The most obvious example of perceived race is the three ‘Indian jugglers’ who are in search of the titular MacGuffin.  The Indians arrive in England in search of the moonstone, which had been violently and unlawfully removed from a religious temple in their homeland.  Though they are viewed as antagonists, they are also clever, having been able to track the moonstone to the Verinder household, and again tracking it to London, even when investigators, both celebrated and incompetent, could not.  The novel also demonstrates how police employed racial profiling, locking up the three Indian men despite having no evidence, a scenario that plays out again later in the novel as Bruff and Blake see a man with a dark complexion and mistakenly, without evidence, assume that he is in league with the Indians based on nothing more than the man’s skin colour.  In each instance, these presumptions lead the investigators down the wrong path, highlighting the flaw of such bigotry and suggesting that conclusions ought to be based on evidence and not prejudice.  Coupled with this, Collins portrays the goals of the Indian men as legitimate, ending the narrative by restoring the moonstone to the religious temple in India, and framing its theft as an unlawful act, and so their quest as one of justice, not criminality. The long-standing dedication of the men also demonstrates their fortitude and resilience, as well as the strength of their personal faith.  By providing this context, and demonstrating virtues like intelligence, resilience, and faith, Collins employs the barest of character sketches to demonstrate how it is the Western perspective that colours the ‘other’ as morally inferior, not the content of their character.

 

CLASS

 

Keeley Hawes, who plays Rachel Verinder (the love interest of bot Blake and Ablewhite) in the 1997 film adaptation.

Keeley Hawes, who plays Rachel Verinder (the love interest of bot Blake and Ablewhite) in the 1997 film adaptation.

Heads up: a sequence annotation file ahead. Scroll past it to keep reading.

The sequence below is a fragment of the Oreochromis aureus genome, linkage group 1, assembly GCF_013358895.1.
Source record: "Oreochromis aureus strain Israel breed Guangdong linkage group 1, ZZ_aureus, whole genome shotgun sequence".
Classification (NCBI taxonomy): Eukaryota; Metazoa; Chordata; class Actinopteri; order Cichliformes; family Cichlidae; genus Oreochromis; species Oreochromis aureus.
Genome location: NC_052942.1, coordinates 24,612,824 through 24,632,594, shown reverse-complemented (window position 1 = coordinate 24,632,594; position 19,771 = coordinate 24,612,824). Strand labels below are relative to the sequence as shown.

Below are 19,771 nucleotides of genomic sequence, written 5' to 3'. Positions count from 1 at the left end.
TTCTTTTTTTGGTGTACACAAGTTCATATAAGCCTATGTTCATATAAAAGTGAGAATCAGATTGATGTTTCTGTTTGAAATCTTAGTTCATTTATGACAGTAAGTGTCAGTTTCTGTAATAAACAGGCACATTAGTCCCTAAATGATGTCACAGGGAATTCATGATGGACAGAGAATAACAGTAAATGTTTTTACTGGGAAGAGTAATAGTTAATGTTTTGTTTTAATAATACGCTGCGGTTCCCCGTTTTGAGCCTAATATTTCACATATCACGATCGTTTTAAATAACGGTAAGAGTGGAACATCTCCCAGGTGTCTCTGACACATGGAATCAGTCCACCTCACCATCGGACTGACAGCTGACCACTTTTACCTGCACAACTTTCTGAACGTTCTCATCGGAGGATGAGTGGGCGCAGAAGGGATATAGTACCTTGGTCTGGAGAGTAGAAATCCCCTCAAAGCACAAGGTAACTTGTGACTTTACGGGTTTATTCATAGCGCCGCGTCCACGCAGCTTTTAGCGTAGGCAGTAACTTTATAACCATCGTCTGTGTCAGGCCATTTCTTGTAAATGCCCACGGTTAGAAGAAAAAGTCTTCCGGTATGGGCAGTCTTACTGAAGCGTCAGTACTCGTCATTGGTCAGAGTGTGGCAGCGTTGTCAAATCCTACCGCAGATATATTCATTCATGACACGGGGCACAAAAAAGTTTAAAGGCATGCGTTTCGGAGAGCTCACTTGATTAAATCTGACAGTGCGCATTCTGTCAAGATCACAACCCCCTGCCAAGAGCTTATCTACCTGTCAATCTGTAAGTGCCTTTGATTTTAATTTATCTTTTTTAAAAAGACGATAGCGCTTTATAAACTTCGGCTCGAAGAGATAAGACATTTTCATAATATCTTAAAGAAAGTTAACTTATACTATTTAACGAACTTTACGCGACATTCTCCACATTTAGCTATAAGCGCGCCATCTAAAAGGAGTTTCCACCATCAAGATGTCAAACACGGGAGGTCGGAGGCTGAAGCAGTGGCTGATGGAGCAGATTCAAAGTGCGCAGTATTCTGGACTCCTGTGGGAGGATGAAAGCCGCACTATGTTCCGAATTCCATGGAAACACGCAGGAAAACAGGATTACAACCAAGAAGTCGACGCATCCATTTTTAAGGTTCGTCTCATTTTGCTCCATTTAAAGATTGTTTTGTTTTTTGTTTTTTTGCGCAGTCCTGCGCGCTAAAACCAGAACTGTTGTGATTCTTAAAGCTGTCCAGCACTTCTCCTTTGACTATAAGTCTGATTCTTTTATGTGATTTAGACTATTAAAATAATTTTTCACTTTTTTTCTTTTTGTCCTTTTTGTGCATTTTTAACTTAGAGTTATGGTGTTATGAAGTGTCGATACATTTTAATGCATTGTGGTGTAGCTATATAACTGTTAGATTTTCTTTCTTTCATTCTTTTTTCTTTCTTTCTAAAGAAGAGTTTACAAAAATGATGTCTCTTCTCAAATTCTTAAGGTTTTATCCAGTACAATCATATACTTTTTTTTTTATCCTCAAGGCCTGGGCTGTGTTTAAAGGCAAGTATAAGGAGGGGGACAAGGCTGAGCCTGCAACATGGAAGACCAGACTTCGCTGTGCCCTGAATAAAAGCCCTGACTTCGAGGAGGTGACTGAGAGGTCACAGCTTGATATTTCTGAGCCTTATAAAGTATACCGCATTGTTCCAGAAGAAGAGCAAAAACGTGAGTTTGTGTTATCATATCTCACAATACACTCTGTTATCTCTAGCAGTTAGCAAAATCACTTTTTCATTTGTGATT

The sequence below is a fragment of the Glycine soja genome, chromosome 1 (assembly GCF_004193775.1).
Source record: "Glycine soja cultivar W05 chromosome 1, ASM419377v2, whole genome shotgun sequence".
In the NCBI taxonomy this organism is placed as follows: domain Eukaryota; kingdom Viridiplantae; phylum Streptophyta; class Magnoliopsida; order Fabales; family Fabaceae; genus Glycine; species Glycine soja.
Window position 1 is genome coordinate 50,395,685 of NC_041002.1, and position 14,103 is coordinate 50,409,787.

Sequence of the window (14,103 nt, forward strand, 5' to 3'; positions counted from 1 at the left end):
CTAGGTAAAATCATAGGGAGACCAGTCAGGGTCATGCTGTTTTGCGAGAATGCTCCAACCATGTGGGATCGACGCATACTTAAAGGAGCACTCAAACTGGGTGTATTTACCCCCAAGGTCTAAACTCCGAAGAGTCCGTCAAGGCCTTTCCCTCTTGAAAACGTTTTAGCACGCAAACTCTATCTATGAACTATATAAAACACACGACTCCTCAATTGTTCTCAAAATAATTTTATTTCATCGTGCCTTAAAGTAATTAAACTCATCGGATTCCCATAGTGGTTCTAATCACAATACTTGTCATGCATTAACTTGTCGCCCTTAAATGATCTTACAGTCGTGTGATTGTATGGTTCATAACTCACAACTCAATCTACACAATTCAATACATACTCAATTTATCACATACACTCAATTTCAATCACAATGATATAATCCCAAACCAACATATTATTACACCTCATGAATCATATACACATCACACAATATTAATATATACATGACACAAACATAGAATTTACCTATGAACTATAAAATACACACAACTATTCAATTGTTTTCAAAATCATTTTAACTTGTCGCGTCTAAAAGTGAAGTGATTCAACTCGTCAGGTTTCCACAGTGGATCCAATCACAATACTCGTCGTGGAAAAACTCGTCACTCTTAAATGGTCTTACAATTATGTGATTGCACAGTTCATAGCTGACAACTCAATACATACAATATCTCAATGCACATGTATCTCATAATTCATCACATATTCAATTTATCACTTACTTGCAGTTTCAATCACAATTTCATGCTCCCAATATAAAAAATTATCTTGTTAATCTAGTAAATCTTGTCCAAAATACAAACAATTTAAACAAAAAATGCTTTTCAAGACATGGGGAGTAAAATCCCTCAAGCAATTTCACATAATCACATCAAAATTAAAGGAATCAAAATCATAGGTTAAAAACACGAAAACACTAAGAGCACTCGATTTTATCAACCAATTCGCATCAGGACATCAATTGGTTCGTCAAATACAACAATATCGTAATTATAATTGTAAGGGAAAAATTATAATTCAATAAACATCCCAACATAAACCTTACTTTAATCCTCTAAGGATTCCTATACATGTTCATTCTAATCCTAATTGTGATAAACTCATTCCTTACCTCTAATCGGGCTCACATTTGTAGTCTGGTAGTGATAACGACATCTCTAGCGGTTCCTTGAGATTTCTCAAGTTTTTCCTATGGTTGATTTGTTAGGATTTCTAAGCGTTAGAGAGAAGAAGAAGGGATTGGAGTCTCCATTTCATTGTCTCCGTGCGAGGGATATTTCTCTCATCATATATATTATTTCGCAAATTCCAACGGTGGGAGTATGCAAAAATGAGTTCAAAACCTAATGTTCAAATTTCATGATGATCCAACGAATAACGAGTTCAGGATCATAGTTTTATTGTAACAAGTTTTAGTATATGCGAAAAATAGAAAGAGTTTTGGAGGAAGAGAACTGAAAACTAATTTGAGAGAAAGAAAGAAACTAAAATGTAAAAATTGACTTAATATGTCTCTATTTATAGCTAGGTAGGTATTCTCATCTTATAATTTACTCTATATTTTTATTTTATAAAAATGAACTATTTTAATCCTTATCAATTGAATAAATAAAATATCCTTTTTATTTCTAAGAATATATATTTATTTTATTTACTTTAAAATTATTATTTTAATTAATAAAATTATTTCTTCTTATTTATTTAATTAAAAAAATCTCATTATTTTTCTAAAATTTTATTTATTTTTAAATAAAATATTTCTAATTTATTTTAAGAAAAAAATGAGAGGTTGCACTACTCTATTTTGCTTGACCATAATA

Being an English novel, there is or course commentary on class coupled with the colonial conquests alluded to through the narrative of the Indian jugglers, and as he does with ableism and perceived race, Collins is sure to challenge the conventions of class as well.  The pretense in Victorian England seemed to be that the landed gentry and aristocracy were above the working class, most especially in terms of virtue, and there was no character whose virtue was held higher in The Moonstone than Godfrey Ablewhite.  The comically devout Drusilla Clack expresses such an unhealthy admiration for Ablewhite’s virtues that one might assume that the sight of Ablewhite might cause Clack’s chastity to be exposed to elements that might rust it, and upon his visit to the Verinder home, everybody boasts about Ablewhite’s charity work.  Ablewhite seems the template for aristocratic virtue, but it is revealed that he has not only taken on extensive debts with his spending and gambling, but that he has also stolen an estate he was executor of until the inheritor was to come of age, and had a kept woman on the side.  He even tries to marry two women for their money.  For shame!  It eventually comes to light that (SPOILER ALERT!!!!!) Ablewhite is the thief who has stolen the moonstone.  Though the servant class, and Spearman specifically, are suspects early in the novel, Ablewhite is assumed to be beyond reproach, and so the investigation goes off course immediately.  The plot point therefore encourages the reader to question assumptions made in regards to class.  It could likewise be argued Ablewhite’s guilt challenges assumptions about ableism and perceived race as well.  As for ableism, Ablewhite’s name is comprised of the word ‘able’, highlighting his ability in comparison to Spearman, one of the first suspects.  As to perceived race, Ablewhite’s name also includes the word ‘white’, which contrasts the skin colour of the other primary suspects: the Indian jugglers.  In this way, Ablewhite links together all three intersectional forms of oppression that are alluded to in the novel and challenges prejudices based on each category.